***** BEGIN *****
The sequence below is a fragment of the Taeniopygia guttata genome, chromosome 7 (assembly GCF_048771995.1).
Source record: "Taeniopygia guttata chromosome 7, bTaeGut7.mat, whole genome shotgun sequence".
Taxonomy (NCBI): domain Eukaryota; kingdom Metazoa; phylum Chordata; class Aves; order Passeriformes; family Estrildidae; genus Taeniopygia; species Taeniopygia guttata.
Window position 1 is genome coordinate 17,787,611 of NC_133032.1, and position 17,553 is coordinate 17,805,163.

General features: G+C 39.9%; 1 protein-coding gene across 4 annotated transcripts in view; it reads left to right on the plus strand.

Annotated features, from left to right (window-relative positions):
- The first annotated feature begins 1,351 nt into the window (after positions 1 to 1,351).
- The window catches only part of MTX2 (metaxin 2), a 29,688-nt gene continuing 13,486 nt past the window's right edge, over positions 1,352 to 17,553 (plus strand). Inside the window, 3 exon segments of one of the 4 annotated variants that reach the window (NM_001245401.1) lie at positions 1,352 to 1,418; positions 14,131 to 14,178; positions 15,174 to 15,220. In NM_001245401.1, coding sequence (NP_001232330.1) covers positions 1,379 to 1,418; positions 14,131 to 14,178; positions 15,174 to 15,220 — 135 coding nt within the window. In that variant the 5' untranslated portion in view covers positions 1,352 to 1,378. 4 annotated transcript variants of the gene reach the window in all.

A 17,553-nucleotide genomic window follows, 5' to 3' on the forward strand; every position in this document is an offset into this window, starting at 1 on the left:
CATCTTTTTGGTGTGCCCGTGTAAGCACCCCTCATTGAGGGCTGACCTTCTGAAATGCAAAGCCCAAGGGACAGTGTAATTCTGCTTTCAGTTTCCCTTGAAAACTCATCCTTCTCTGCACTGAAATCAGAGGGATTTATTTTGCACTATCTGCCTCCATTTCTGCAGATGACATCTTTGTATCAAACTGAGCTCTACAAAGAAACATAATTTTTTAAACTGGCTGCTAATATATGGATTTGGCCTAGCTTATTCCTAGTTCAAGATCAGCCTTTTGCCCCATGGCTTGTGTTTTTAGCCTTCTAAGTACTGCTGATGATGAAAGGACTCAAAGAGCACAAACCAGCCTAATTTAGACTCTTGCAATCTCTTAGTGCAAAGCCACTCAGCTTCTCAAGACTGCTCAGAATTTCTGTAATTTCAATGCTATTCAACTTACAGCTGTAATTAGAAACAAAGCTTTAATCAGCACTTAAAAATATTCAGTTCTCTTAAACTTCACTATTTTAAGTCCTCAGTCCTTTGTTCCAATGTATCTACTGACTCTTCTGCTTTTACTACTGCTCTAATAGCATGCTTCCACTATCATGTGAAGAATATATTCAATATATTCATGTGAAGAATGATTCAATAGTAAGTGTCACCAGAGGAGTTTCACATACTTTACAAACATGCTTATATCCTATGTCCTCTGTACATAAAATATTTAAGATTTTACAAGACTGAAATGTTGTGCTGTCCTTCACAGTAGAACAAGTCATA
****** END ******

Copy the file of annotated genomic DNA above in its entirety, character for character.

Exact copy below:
The sequence below is a fragment of the Taeniopygia guttata genome, chromosome 7 (assembly GCF_048771995.1).
Source record: "Taeniopygia guttata chromosome 7, bTaeGut7.mat, whole genome shotgun sequence".
Taxonomy (NCBI): domain Eukaryota; kingdom Metazoa; phylum Chordata; class Aves; order Passeriformes; family Estrildidae; genus Taeniopygia; species Taeniopygia guttata.
Window position 1 is genome coordinate 17,787,611 of NC_133032.1, and position 17,553 is coordinate 17,805,163.

General features: G+C 39.9%; 1 protein-coding gene across 4 annotated transcripts in view; it reads left to right on the plus strand.

Annotated features, from left to right (window-relative positions):
- The first annotated feature begins 1,351 nt into the window (after positions 1 to 1,351).
- The window catches only part of MTX2 (metaxin 2), a 29,688-nt gene continuing 13,486 nt past the window's right edge, over positions 1,352 to 17,553 (plus strand). Inside the window, 3 exon segments of one of the 4 annotated variants that reach the window (NM_001245401.1) lie at positions 1,352 to 1,418; positions 14,131 to 14,178; positions 15,174 to 15,220. In NM_001245401.1, coding sequence (NP_001232330.1) covers positions 1,379 to 1,418; positions 14,131 to 14,178; positions 15,174 to 15,220 — 135 coding nt within the window. In that variant the 5' untranslated portion in view covers positions 1,352 to 1,378. 4 annotated transcript variants of the gene reach the window in all.

A 17,553-nucleotide genomic window follows, 5' to 3' on the forward strand; every position in this document is an offset into this window, starting at 1 on the left:
CATCTTTTTGGTGTGCCCGTGTAAGCACCCCTCATTGAGGGCTGACCTTCTGAAATGCAAAGCCCAAGGGACAGTGTAATTCTGCTTTCAGTTTCCCTTGAAAACTCATCCTTCTCTGCACTGAAATCAGAGGGATTTATTTTGCACTATCTGCCTCCATTTCTGCAGATGACATCTTTGTATCAAACTGAGCTCTACAAAGAAACATAATTTTTTAAACTGGCTGCTAATATATGGATTTGGCCTAGCTTATTCCTAGTTCAAGATCAGCCTTTTGCCCCATGGCTTGTGTTTTTAGCCTTCTAAGTACTGCTGATGATGAAAGGACTCAAAGAGCACAAACCAGCCTAATTTAGACTCTTGCAATCTCTTAGTGCAAAGCCACTCAGCTTCTCAAGACTGCTCAGAATTTCTGTAATTTCAATGCTATTCAACTTACAGCTGTAATTAGAAACAAAGCTTTAATCAGCACTTAAAAATATTCAGTTCTCTTAAACTTCACTATTTTAAGTCCTCAGTCCTTTGTTCCAATGTATCTACTGACTCTTCTGCTTTTACTACTGCTCTAATAGCATGCTTCCACTATCATGTGAAGAATATATTCAATATATTCATGTGAAGAATGATTCAATAGTAAGTGTCACCAGAGGAGTTTCACATACTTTACAAACATGCTTATATCCTATGTCCTCTGTACATAAAATATTTAAGATTTTACAAGACTGAAATGTTGTGCTGTCCTTCACAGTAGAACAAGTCATA